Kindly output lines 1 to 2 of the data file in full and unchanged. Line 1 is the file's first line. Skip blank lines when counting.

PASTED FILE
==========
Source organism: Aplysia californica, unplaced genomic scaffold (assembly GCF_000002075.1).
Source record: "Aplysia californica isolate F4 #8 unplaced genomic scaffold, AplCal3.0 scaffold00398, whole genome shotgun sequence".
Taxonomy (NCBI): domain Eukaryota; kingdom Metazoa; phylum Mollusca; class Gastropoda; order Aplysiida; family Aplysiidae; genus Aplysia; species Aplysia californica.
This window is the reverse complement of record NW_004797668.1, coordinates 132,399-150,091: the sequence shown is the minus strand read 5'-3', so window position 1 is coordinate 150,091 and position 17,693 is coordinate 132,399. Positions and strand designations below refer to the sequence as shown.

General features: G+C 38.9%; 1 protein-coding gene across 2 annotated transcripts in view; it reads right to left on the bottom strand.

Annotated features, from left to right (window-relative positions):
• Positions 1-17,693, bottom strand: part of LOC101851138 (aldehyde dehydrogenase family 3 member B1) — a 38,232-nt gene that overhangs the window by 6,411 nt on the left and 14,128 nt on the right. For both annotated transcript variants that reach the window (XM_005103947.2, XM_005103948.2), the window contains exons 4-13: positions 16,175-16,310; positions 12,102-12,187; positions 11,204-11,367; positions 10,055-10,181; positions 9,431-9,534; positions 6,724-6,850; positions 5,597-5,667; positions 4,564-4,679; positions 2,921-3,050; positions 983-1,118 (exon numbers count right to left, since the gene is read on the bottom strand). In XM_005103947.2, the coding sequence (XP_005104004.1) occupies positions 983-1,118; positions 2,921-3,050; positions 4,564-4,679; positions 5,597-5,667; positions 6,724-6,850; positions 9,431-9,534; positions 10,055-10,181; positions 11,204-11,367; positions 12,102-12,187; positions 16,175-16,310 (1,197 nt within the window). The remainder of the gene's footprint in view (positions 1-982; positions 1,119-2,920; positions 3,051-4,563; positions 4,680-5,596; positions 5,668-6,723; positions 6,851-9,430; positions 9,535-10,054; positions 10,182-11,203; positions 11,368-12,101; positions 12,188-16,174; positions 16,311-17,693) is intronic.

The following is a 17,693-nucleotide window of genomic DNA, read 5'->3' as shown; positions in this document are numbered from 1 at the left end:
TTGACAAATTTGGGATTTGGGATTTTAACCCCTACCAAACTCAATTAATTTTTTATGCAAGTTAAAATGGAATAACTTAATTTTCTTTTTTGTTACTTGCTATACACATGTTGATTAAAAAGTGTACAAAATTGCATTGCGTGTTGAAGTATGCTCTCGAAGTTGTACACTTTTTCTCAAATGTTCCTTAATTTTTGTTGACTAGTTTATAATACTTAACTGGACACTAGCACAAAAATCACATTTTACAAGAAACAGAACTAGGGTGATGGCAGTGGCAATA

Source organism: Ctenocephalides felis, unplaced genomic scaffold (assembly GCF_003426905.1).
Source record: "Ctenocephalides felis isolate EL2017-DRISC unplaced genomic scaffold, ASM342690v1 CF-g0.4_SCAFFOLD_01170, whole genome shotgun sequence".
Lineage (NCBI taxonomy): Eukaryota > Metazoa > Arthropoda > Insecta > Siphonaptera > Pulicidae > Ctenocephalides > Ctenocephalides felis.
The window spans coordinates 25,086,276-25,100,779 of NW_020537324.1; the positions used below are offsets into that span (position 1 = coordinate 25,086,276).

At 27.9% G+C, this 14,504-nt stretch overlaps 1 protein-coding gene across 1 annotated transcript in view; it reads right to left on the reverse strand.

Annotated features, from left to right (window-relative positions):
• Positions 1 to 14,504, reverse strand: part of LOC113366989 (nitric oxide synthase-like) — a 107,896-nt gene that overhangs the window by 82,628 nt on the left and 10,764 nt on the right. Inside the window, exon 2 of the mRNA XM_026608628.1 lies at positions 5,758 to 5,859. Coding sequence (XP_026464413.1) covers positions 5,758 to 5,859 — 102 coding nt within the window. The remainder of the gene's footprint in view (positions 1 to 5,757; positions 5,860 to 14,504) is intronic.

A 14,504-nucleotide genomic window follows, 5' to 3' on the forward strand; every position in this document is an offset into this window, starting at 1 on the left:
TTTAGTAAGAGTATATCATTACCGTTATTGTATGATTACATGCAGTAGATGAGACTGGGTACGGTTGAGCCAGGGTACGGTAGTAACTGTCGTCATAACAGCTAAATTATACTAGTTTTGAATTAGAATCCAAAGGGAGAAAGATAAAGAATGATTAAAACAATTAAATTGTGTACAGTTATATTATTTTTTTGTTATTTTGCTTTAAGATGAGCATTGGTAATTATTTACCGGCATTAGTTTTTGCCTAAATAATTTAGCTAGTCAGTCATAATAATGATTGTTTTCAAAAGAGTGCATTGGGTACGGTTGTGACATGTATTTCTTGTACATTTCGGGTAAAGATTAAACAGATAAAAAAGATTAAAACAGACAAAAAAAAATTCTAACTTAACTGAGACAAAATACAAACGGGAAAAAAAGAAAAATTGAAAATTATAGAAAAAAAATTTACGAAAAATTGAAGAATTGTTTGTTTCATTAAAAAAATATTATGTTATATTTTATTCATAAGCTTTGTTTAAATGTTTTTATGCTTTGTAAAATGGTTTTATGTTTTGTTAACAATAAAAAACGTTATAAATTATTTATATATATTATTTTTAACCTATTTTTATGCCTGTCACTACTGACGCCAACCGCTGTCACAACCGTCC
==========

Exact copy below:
Source organism: Aplysia californica, unplaced genomic scaffold (assembly GCF_000002075.1).
Source record: "Aplysia californica isolate F4 #8 unplaced genomic scaffold, AplCal3.0 scaffold00398, whole genome shotgun sequence".